Apple counters Australian banks' call for iPhone NFC access, cites handset security
Rebuking overtures from Australia's big-three banks looking to break in on Apple Pay's success, Apple in a letter to the Australian Competition and Consumer Commission this week said requests for access to iPhone's digital wallet technology would fundamentally undermine the handset's security safeguards.
Apple went further in its three-page letter to the ACCC, likened the three banks — Commonwealth Bank of Australia, National Australia Bank and Westpac Banking Corp — to a cartel that wants to suppress new, potentially disruptive financial market innovations, reports The Australian Financial Review.
In July, Australia's three biggest lenders filed an ACCC application seeking approval to collectively negotiate the installation of third-party digital wallets on iPhones. Currently, Apple restricts touchless NFC payments to its in-house Apple Pay solution, a limitation the company says is meant to protect consumers.
"Apple upholds very high security standards for our customers when they use Apple devices to make payments," Apple said in its statement to the ACCC. "Providing simple access to the NFC antenna by banking applications would fundamentally diminish the high level of security Apple aims to have on our devices."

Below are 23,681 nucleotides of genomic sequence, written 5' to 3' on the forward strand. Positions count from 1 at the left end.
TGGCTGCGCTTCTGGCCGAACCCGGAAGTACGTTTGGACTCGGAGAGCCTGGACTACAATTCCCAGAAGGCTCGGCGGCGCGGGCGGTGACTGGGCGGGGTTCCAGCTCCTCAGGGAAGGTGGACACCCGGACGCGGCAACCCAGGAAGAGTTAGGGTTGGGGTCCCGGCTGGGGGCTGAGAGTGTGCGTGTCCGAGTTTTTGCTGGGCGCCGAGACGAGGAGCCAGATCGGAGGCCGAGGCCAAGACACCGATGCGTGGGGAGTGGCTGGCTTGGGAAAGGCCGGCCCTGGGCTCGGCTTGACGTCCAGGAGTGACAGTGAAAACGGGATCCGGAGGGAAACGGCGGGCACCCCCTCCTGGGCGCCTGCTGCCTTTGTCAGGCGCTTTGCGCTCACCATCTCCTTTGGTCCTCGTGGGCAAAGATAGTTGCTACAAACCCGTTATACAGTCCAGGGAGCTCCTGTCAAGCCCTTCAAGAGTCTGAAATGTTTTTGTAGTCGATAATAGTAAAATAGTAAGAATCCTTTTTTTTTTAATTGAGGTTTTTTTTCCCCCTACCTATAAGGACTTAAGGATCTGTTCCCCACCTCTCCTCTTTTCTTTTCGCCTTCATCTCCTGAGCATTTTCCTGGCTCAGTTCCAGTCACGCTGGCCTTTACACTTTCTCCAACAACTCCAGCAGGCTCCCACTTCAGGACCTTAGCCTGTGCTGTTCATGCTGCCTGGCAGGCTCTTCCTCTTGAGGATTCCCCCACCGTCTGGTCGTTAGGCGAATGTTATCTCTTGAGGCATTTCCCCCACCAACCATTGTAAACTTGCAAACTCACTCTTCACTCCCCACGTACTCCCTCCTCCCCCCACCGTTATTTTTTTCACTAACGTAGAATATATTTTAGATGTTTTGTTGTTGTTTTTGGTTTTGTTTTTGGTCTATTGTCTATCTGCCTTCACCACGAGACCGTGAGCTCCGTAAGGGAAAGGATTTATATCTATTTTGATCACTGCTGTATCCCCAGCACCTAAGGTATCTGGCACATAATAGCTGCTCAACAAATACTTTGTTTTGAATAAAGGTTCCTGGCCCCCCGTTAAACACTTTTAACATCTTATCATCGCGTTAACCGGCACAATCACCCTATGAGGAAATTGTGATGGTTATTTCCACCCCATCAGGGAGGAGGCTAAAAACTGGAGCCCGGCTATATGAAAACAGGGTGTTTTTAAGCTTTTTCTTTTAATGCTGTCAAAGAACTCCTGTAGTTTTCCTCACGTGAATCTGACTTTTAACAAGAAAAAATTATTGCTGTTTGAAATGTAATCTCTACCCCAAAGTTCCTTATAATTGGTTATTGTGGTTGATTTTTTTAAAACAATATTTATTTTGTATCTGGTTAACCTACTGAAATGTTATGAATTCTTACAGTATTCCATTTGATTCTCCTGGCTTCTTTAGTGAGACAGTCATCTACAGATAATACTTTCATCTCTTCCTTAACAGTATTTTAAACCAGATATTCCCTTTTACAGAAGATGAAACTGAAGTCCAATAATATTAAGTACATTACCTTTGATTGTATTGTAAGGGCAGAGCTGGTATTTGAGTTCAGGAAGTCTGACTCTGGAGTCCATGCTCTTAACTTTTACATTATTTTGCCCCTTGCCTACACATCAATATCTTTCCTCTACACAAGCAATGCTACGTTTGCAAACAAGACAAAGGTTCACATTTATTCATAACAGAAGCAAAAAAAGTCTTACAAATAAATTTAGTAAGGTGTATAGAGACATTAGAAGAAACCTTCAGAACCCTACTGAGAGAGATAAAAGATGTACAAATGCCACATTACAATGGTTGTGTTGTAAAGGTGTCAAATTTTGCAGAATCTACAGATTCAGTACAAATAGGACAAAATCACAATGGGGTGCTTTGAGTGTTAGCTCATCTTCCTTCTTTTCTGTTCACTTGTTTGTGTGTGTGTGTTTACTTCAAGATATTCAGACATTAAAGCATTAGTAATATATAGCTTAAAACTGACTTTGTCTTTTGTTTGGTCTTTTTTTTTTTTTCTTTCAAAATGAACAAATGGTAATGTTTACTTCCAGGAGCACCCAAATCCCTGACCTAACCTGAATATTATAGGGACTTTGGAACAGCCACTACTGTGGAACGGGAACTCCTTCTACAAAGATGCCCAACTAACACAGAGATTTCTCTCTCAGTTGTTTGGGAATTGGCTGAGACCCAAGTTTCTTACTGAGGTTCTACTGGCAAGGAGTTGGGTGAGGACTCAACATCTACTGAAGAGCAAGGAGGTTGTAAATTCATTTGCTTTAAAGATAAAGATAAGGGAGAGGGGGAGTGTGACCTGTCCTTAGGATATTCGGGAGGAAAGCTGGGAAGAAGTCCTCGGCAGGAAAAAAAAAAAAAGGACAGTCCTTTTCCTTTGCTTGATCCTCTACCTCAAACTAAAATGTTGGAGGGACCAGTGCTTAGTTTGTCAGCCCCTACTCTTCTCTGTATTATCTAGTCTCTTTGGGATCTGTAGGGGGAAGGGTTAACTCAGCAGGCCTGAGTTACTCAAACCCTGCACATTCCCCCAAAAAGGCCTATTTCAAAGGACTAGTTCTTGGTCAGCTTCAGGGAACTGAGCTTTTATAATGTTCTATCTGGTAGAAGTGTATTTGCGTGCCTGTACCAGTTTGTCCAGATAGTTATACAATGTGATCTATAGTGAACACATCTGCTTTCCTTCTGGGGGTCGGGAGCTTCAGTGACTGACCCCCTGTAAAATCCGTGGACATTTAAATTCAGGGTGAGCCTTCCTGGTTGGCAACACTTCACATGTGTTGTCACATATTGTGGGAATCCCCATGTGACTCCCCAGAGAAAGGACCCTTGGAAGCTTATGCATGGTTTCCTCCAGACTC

For their part, the banks claim compatibility with third-party digital wallet software will give consumers choice beyond Apple Pay, adding that Apple's single-source solution amounts to anticompetitive behavior.
Apple's letter asserts much the same, but in reverse.
"Unfortunately, and based on their limited understanding of the offering, the [banks] perceive Apple Pay as a competitive threat," Apple's statement reads. "These banks want to maintain complete control over their customers. The present application is only the latest tactic employed by these competing banks to blunt Apple's entry into the Australian market."
Interestingly, the document was signed by Marg Demmer, a former executive at ANZ Banking Group. In April, ANZ became the first major Australian bank to break rank and ink a deal to bring Apple Pay to its customers, a decision that drove a 20 percent increase in online credit card and deposit account applications.
Apple continues to negotiate with Australia's banks in light of the proposed Apple Pay boycott. Apple said it needs support from the big-three institutions in order to roll out Apple Pay on a "meaningful" basis, but the company appears to be facing an uphill battle.